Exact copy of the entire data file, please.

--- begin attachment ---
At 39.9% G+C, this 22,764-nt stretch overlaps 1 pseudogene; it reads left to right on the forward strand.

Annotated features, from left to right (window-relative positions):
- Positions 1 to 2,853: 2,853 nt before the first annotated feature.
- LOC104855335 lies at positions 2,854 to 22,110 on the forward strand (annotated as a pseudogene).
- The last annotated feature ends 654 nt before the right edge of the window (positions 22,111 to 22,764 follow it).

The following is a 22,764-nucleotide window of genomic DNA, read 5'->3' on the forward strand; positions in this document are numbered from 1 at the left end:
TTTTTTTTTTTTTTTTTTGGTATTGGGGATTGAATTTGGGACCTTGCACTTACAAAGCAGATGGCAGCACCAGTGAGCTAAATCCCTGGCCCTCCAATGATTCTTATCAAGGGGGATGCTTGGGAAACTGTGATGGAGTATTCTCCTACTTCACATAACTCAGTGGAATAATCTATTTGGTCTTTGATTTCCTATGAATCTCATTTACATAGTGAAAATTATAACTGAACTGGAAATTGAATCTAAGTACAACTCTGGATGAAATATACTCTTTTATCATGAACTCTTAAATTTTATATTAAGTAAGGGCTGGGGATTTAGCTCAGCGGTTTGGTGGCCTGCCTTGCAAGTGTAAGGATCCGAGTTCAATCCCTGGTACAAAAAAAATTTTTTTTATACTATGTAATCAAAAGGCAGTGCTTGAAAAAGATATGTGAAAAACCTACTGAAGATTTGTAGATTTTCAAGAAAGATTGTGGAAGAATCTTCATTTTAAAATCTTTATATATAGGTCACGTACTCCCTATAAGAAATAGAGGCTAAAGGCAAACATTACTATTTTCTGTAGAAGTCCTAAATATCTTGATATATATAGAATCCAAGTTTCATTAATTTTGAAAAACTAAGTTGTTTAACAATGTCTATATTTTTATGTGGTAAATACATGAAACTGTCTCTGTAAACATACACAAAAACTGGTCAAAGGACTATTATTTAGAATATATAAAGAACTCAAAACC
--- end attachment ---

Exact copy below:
At 39.9% G+C, this 22,764-nt stretch overlaps 1 pseudogene; it reads left to right on the forward strand.

Annotated features, from left to right (window-relative positions):
- Positions 1 to 2,853: 2,853 nt before the first annotated feature.
- LOC104855335 lies at positions 2,854 to 22,110 on the forward strand (annotated as a pseudogene).
- The last annotated feature ends 654 nt before the right edge of the window (positions 22,111 to 22,764 follow it).

The following is a 22,764-nucleotide window of genomic DNA, read 5'->3' on the forward strand; positions in this document are numbered from 1 at the left end:
TTTTTTTTTTTTTTTTTTGGTATTGGGGATTGAATTTGGGACCTTGCACTTACAAAGCAGATGGCAGCACCAGTGAGCTAAATCCCTGGCCCTCCAATGATTCTTATCAAGGGGGATGCTTGGGAAACTGTGATGGAGTATTCTCCTACTTCACATAACTCAGTGGAATAATCTATTTGGTCTTTGATTTCCTATGAATCTCATTTACATAGTGAAAATTATAACTGAACTGGAAATTGAATCTAAGTACAACTCTGGATGAAATATACTCTTTTATCATGAACTCTTAAATTTTATATTAAGTAAGGGCTGGGGATTTAGCTCAGCGGTTTGGTGGCCTGCCTTGCAAGTGTAAGGATCCGAGTTCAATCCCTGGTACAAAAAAAATTTTTTTTATACTATGTAATCAAAAGGCAGTGCTTGAAAAAGATATGTGAAAAACCTACTGAAGATTTGTAGATTTTCAAGAAAGATTGTGGAAGAATCTTCATTTTAAAATCTTTATATATAGGTCACGTACTCCCTATAAGAAATAGAGGCTAAAGGCAAACATTACTATTTTCTGTAGAAGTCCTAAATATCTTGATATATATAGAATCCAAGTTTCATTAATTTTGAAAAACTAAGTTGTTTAACAATGTCTATATTTTTATGTGGTAAATACATGAAACTGTCTCTGTAAACATACACAAAAACTGGTCAAAGGACTATTATTTAGAATATATAAAGAACTCAAAACC